It has become customary, in these last 25 years, for something curious to happen with the major part of important diplomats serving in Albania. Something that transforms them from the normal, common people they are in the countries they come from, to superstars of a country where transition doesn’t seem to have an end in sight, no matter the internationals’ many attempts.
Ambassadors that give opinions on everything, ambassadors that appear on TV shows, ambassadors that live in worlds parallel to the reality of most Albanians. And, recently, an ambassador that can’t seem to be able to leave Albania, even with her term officially ended. A woman who, besides the strong critiques from the opposition for overstepping her jurisdiction, besides accusations of purchasing a villa worth several millions, has always been held in admiration by leftist politicians that seem to have made her believe that she may even become a social media model.
There can be no other explanation for the publication, on the Tirana EU Office’s official website, of Romana Vlahutin posing for a picture, as she receives the Honorary Citizen of Vlora title, in front of a mirror stating “I broke my rules for you.”
Perhaps, a few days before her not-so-glorious departure from Albania, the ambassador wanted to let us know that certain things are worth breaking the rules for. It seems this strategy also worked for her when, a few days ago, the Tirana EU Office’s official profile posted another picture, in which Minister of Internal Affairs Fatmir Xhafaj appears bathed in light, as a God-sent, while Vlahutin, in the lower corner of the image, seems to depict a worshipper.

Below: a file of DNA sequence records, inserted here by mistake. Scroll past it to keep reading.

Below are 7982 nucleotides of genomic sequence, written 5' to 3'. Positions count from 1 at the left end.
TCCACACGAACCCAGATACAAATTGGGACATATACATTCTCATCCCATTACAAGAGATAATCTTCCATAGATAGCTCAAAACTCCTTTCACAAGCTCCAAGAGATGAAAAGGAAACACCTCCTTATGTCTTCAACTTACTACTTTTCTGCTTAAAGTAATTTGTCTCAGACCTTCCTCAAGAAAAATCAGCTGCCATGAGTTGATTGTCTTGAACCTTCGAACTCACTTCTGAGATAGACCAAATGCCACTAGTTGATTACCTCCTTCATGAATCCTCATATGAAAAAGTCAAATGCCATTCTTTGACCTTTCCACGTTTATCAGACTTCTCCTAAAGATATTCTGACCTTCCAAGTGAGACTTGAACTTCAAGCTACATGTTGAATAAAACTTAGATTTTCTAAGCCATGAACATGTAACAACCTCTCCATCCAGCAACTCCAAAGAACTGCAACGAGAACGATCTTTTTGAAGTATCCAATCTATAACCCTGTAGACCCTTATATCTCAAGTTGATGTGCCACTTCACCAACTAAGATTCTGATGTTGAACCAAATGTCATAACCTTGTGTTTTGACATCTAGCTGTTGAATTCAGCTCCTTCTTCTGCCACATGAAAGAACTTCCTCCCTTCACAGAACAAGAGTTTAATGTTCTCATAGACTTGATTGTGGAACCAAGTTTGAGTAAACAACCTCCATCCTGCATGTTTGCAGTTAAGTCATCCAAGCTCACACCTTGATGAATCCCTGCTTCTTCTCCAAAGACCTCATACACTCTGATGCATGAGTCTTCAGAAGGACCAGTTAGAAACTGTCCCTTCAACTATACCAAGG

What could possibly forge such a strong connection between a controversial minister, who has been alleged to be unfit for his position even by EU officials, and Brussels’ envoy to Tirana? Only Vlahutin can provide an answer.
However, since it seems that she has decided to spare the statements, and let pictures do the talking. A simple scroll through the EU Office’s official profile suffices to let one know that, besides a crowd of bodyguards that surround her at any given moment, the ambassador seems to have a whole staff dedicated to her photographs, her clothes, and the curation of her image. As if to remind us that the Justice Reform, the fight against drugs and trafficking, the decriminalization of the parliament, and other EU-driven initiatives, sound strong and serious. However, when they are clothed and presented like the ambassador is in Tirana, they lose a lot of their seriousness, only to become “Albanianized” and corrupt.
I don’t know if there are any other ambassadors in Brussels who love the spotlight this much, but if there are, we must pray they don’t come to Albania. We have too much on our hands with having to stroke our Prime Minister’s ego, as it is.